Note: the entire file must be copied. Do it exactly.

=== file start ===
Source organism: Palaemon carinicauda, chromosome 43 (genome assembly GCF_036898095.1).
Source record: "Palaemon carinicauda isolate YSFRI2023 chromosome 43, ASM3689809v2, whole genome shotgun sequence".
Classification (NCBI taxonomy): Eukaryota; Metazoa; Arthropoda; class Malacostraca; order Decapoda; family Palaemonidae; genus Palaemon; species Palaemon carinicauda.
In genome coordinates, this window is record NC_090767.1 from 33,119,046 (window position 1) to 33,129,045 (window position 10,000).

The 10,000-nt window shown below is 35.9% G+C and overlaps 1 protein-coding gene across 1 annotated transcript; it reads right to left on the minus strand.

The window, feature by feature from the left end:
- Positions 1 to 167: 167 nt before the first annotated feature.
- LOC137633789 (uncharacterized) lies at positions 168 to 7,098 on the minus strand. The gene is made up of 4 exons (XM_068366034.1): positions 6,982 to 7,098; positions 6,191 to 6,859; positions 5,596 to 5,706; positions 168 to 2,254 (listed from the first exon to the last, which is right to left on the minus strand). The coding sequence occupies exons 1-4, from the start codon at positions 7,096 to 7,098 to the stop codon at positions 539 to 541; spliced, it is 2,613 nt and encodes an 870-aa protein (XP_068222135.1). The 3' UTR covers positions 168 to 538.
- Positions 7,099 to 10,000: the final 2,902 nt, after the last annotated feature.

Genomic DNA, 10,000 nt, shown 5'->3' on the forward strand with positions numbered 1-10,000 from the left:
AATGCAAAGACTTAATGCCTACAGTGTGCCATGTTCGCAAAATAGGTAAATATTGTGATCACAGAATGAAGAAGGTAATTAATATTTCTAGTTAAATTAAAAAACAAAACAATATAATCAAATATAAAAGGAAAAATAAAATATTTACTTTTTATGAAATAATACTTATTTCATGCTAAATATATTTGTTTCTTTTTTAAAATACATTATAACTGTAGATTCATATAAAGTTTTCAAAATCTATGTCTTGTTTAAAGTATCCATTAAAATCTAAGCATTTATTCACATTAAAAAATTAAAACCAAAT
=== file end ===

Source organism: Palaemon carinicauda, chromosome 43 (genome assembly GCF_036898095.1).
Source record: "Palaemon carinicauda isolate YSFRI2023 chromosome 43, ASM3689809v2, whole genome shotgun sequence".
Classification (NCBI taxonomy): Eukaryota; Metazoa; Arthropoda; class Malacostraca; order Decapoda; family Palaemonidae; genus Palaemon; species Palaemon carinicauda.
In genome coordinates, this window is record NC_090767.1 from 33,119,046 (window position 1) to 33,129,045 (window position 10,000).

The 10,000-nt window shown below is 35.9% G+C and overlaps 1 protein-coding gene across 1 annotated transcript; it reads right to left on the minus strand.

The window, feature by feature from the left end:
- Positions 1 to 167: 167 nt before the first annotated feature.
- LOC137633789 (uncharacterized) lies at positions 168 to 7,098 on the minus strand. The gene is made up of 4 exons (XM_068366034.1): positions 6,982 to 7,098; positions 6,191 to 6,859; positions 5,596 to 5,706; positions 168 to 2,254 (listed from the first exon to the last, which is right to left on the minus strand). The coding sequence occupies exons 1-4, from the start codon at positions 7,096 to 7,098 to the stop codon at positions 539 to 541; spliced, it is 2,613 nt and encodes an 870-aa protein (XP_068222135.1). The 3' UTR covers positions 168 to 538.
- Positions 7,099 to 10,000: the final 2,902 nt, after the last annotated feature.

Genomic DNA, 10,000 nt, shown 5'->3' on the forward strand with positions numbered 1-10,000 from the left:
AATGCAAAGACTTAATGCCTACAGTGTGCCATGTTCGCAAAATAGGTAAATATTGTGATCACAGAATGAAGAAGGTAATTAATATTTCTAGTTAAATTAAAAAACAAAACAATATAATCAAATATAAAAGGAAAAATAAAATATTTACTTTTTATGAAATAATACTTATTTCATGCTAAATATATTTGTTTCTTTTTTAAAATACATTATAACTGTAGATTCATATAAAGTTTTCAAAATCTATGTCTTGTTTAAAGTATCCATTAAAATCTAAGCATTTATTCACATTAAAAAATTAAAACCAAAT